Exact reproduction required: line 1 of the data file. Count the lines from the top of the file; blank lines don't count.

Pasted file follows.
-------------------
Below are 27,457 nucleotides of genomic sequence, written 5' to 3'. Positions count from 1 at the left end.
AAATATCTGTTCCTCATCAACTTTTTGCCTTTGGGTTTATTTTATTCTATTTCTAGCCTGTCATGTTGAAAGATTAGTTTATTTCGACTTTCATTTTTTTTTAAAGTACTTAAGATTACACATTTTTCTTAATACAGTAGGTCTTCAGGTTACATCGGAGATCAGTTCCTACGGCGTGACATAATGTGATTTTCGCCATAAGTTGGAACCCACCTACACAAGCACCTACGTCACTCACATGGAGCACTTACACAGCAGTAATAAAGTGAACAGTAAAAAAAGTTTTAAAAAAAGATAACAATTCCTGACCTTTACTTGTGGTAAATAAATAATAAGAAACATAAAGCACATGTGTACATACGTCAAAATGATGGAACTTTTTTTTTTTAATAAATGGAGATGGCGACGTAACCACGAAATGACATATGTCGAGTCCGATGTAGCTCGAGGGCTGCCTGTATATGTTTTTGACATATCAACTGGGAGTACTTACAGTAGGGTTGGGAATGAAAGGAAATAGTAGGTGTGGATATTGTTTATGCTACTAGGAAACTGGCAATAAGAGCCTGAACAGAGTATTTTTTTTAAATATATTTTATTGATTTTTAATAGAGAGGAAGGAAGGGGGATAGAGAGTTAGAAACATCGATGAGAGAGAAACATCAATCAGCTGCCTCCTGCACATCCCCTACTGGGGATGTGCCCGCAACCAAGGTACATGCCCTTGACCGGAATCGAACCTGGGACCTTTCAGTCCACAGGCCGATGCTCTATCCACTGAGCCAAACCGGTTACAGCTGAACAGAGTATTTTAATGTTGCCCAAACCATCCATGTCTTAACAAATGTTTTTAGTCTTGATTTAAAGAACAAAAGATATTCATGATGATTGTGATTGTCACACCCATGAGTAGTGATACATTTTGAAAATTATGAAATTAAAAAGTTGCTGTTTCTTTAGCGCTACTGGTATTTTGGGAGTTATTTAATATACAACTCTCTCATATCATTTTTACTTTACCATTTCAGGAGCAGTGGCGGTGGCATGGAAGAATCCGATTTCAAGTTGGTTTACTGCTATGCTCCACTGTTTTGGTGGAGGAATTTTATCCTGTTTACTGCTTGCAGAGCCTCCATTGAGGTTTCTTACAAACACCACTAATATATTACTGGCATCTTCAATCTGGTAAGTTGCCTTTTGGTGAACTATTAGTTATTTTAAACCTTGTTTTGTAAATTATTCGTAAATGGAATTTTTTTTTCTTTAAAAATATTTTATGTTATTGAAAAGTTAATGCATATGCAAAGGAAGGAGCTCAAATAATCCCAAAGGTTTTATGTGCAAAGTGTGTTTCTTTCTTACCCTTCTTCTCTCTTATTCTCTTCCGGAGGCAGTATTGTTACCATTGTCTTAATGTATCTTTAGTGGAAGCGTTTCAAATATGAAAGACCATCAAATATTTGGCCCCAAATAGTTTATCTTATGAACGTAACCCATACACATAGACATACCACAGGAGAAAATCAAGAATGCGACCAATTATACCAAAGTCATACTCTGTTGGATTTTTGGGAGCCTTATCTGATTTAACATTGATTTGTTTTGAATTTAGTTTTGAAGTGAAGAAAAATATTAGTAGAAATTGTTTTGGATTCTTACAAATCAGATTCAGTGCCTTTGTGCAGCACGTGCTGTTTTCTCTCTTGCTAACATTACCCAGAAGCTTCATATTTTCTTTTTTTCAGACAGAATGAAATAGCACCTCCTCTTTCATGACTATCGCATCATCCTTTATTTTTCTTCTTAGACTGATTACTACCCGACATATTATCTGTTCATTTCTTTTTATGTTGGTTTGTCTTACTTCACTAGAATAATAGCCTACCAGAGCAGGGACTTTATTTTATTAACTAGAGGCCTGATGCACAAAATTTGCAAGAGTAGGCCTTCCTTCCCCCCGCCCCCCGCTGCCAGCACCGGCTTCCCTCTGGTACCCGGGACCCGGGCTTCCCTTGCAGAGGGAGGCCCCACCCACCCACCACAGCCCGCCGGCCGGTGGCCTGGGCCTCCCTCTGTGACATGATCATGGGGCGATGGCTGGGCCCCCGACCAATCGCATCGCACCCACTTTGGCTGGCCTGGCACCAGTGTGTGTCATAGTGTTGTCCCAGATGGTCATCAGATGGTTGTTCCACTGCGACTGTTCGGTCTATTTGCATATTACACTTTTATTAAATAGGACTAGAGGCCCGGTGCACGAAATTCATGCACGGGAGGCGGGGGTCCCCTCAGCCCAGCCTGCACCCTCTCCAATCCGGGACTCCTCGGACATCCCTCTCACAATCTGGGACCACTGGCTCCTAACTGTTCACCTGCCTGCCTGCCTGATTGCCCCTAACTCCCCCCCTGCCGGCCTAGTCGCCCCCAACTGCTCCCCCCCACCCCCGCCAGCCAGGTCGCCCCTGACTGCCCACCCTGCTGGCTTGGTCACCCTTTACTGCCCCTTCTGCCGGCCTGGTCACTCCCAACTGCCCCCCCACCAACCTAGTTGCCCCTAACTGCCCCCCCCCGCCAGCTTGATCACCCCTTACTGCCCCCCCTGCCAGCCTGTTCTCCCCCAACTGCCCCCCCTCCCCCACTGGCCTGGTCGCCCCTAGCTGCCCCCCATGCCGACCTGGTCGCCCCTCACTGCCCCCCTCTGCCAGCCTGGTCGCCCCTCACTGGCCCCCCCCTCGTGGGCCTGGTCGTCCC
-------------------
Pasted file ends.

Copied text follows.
Below are 27,457 nucleotides of genomic sequence, written 5' to 3'. Positions count from 1 at the left end.